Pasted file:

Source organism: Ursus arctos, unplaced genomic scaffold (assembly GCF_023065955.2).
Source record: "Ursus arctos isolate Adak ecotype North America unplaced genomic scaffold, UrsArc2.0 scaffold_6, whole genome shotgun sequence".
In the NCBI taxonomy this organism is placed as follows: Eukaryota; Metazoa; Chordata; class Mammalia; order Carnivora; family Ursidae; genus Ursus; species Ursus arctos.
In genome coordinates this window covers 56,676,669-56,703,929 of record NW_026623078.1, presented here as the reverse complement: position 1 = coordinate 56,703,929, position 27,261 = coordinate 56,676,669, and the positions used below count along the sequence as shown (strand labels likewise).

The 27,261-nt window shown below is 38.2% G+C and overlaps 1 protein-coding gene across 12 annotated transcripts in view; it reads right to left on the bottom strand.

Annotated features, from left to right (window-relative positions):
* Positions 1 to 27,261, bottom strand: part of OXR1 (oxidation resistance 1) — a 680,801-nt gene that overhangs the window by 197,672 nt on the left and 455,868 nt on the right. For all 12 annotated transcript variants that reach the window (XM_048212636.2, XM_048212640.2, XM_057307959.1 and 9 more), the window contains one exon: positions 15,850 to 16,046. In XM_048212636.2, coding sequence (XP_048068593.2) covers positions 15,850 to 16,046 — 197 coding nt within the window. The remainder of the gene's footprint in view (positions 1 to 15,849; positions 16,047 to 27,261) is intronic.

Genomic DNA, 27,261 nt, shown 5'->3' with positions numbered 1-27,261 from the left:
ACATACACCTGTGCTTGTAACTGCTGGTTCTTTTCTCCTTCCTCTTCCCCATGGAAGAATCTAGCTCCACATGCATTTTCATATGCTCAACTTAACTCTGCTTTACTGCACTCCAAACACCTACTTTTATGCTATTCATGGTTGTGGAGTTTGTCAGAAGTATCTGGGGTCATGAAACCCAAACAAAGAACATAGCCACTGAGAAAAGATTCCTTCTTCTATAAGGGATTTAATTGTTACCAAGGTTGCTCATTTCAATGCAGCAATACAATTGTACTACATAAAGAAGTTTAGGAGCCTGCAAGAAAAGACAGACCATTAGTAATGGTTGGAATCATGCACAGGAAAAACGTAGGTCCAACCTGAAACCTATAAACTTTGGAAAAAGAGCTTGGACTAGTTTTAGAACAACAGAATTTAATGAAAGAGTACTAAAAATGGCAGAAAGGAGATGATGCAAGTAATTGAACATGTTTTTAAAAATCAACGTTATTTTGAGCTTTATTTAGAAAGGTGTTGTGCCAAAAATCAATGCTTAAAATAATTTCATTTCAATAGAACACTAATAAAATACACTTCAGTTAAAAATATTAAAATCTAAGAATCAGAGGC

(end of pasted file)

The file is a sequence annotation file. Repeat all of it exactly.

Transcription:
Source organism: Ursus arctos, unplaced genomic scaffold (assembly GCF_023065955.2).
Source record: "Ursus arctos isolate Adak ecotype North America unplaced genomic scaffold, UrsArc2.0 scaffold_6, whole genome shotgun sequence".
In the NCBI taxonomy this organism is placed as follows: Eukaryota; Metazoa; Chordata; class Mammalia; order Carnivora; family Ursidae; genus Ursus; species Ursus arctos.
In genome coordinates this window covers 56,676,669-56,703,929 of record NW_026623078.1, presented here as the reverse complement: position 1 = coordinate 56,703,929, position 27,261 = coordinate 56,676,669, and the positions used below count along the sequence as shown (strand labels likewise).

The 27,261-nt window shown below is 38.2% G+C and overlaps 1 protein-coding gene across 12 annotated transcripts in view; it reads right to left on the bottom strand.

Annotated features, from left to right (window-relative positions):
* Positions 1 to 27,261, bottom strand: part of OXR1 (oxidation resistance 1) — a 680,801-nt gene that overhangs the window by 197,672 nt on the left and 455,868 nt on the right. For all 12 annotated transcript variants that reach the window (XM_048212636.2, XM_048212640.2, XM_057307959.1 and 9 more), the window contains one exon: positions 15,850 to 16,046. In XM_048212636.2, coding sequence (XP_048068593.2) covers positions 15,850 to 16,046 — 197 coding nt within the window. The remainder of the gene's footprint in view (positions 1 to 15,849; positions 16,047 to 27,261) is intronic.

Genomic DNA, 27,261 nt, shown 5'->3' with positions numbered 1-27,261 from the left:
ACATACACCTGTGCTTGTAACTGCTGGTTCTTTTCTCCTTCCTCTTCCCCATGGAAGAATCTAGCTCCACATGCATTTTCATATGCTCAACTTAACTCTGCTTTACTGCACTCCAAACACCTACTTTTATGCTATTCATGGTTGTGGAGTTTGTCAGAAGTATCTGGGGTCATGAAACCCAAACAAAGAACATAGCCACTGAGAAAAGATTCCTTCTTCTATAAGGGATTTAATTGTTACCAAGGTTGCTCATTTCAATGCAGCAATACAATTGTACTACATAAAGAAGTTTAGGAGCCTGCAAGAAAAGACAGACCATTAGTAATGGTTGGAATCATGCACAGGAAAAACGTAGGTCCAACCTGAAACCTATAAACTTTGGAAAAAGAGCTTGGACTAGTTTTAGAACAACAGAATTTAATGAAAGAGTACTAAAAATGGCAGAAAGGAGATGATGCAAGTAATTGAACATGTTTTTAAAAATCAACGTTATTTTGAGCTTTATTTAGAAAGGTGTTGTGCCAAAAATCAATGCTTAAAATAATTTCATTTCAATAGAACACTAATAAAATACACTTCAGTTAAAAATATTAAAATCTAAGAATCAGAGGC